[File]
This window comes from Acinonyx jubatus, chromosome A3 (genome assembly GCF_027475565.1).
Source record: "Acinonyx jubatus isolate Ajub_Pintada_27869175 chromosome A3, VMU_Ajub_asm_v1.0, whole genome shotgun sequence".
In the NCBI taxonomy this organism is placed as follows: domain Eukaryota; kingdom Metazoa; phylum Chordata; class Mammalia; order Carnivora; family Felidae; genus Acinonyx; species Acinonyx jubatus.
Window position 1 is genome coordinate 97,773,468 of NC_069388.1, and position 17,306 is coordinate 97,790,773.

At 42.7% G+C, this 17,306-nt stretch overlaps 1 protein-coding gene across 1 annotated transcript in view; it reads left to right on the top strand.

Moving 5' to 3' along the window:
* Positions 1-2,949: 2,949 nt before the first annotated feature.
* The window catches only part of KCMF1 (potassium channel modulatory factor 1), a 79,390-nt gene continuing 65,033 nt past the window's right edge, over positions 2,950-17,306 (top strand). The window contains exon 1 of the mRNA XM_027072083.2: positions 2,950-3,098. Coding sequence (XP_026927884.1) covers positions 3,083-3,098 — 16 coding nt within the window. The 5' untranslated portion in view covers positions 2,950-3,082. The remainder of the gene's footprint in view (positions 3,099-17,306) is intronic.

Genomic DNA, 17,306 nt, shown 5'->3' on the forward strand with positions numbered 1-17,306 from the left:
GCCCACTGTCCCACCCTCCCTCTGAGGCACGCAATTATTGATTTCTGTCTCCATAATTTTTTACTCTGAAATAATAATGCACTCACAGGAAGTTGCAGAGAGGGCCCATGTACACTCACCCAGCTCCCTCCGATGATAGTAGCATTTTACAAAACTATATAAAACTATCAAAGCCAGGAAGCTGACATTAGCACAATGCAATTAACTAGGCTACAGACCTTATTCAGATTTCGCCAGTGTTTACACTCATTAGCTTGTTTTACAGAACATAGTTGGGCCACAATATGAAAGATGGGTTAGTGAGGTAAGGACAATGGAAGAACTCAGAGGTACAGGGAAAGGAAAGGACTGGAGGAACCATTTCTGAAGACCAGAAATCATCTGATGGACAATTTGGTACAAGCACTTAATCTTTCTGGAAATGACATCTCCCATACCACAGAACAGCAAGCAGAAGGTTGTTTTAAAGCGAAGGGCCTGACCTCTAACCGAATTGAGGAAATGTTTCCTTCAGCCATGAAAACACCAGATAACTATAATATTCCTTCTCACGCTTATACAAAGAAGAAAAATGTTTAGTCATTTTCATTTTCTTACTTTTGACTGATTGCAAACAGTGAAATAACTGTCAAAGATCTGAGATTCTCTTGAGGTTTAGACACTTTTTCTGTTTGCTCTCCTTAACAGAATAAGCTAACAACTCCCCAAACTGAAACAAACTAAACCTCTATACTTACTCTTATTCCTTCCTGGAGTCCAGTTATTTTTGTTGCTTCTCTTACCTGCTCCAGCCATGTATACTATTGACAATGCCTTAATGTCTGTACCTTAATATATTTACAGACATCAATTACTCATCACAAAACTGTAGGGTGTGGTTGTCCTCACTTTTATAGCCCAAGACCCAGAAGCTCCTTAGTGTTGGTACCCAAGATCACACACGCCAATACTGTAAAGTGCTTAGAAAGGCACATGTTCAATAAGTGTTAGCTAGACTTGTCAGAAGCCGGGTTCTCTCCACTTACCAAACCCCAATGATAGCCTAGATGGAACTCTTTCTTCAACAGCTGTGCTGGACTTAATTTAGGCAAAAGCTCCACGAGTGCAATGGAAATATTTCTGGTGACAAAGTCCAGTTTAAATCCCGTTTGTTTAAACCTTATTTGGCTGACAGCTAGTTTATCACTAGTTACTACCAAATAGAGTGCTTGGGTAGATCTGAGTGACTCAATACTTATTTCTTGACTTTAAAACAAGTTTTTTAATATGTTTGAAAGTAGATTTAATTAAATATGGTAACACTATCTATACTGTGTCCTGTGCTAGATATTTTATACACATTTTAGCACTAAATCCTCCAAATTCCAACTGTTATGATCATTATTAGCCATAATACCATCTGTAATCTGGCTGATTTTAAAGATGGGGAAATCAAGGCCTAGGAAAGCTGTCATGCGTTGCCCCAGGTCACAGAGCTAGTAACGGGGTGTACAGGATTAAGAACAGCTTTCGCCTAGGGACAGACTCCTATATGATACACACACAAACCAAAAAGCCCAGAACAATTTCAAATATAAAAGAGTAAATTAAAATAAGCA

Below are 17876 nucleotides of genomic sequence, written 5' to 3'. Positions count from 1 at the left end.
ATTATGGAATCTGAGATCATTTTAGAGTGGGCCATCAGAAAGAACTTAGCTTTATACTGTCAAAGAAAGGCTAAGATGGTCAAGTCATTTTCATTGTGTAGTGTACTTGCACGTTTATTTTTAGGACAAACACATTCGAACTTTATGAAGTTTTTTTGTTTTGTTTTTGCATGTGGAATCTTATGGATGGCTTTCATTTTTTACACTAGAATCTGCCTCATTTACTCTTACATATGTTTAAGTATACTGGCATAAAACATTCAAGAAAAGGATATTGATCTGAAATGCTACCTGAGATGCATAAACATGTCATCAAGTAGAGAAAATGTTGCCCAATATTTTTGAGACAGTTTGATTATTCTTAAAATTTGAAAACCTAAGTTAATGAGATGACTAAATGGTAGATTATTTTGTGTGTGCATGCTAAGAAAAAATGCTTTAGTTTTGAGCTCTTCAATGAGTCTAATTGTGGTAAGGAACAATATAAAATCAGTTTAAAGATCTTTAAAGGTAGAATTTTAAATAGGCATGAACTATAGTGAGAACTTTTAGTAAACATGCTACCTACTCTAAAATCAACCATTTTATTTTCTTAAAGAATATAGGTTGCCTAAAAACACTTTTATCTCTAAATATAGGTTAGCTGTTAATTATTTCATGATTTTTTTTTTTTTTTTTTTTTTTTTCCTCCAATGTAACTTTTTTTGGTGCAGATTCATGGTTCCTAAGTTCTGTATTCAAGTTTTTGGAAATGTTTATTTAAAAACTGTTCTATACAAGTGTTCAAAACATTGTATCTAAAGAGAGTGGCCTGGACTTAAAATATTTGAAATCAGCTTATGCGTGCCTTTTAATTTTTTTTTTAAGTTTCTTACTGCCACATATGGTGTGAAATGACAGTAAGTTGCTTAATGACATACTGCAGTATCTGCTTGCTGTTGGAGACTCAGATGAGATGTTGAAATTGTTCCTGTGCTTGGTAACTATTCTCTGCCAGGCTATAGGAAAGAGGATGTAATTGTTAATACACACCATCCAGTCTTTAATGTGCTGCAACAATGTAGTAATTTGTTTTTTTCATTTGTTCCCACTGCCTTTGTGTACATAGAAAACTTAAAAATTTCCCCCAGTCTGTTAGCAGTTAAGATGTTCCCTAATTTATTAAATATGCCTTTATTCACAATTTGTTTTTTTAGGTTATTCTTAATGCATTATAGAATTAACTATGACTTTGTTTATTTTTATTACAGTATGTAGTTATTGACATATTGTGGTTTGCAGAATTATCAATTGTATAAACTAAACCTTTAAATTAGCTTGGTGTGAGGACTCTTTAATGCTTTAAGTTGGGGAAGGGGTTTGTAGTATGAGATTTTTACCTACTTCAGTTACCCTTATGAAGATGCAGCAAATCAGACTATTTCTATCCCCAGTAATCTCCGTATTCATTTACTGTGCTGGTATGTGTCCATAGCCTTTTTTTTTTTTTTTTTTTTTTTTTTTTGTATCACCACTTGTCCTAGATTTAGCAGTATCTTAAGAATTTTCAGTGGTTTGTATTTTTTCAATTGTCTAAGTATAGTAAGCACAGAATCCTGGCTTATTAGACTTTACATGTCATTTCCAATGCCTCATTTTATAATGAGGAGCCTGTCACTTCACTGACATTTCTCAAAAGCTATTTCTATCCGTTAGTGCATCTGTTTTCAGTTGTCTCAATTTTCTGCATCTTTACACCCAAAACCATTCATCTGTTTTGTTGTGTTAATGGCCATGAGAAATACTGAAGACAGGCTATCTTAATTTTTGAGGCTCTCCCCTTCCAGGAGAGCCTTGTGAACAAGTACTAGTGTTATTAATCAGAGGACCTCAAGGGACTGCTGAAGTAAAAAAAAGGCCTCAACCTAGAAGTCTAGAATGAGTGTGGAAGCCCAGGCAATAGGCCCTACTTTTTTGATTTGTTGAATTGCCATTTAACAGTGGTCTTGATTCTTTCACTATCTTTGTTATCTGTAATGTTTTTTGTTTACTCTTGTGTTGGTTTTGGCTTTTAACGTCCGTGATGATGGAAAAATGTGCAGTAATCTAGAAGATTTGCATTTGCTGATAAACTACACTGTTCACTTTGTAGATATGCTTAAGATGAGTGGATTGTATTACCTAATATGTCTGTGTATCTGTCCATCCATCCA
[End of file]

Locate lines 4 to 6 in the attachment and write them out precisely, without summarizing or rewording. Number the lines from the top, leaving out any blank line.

Window position 1 is genome coordinate 97,773,468 of NC_069388.1, and position 17,306 is coordinate 97,790,773.

At 42.7% G+C, this 17,306-nt stretch overlaps 1 protein-coding gene across 1 annotated transcript in view; it reads left to right on the top strand.

Moving 5' to 3' along the window: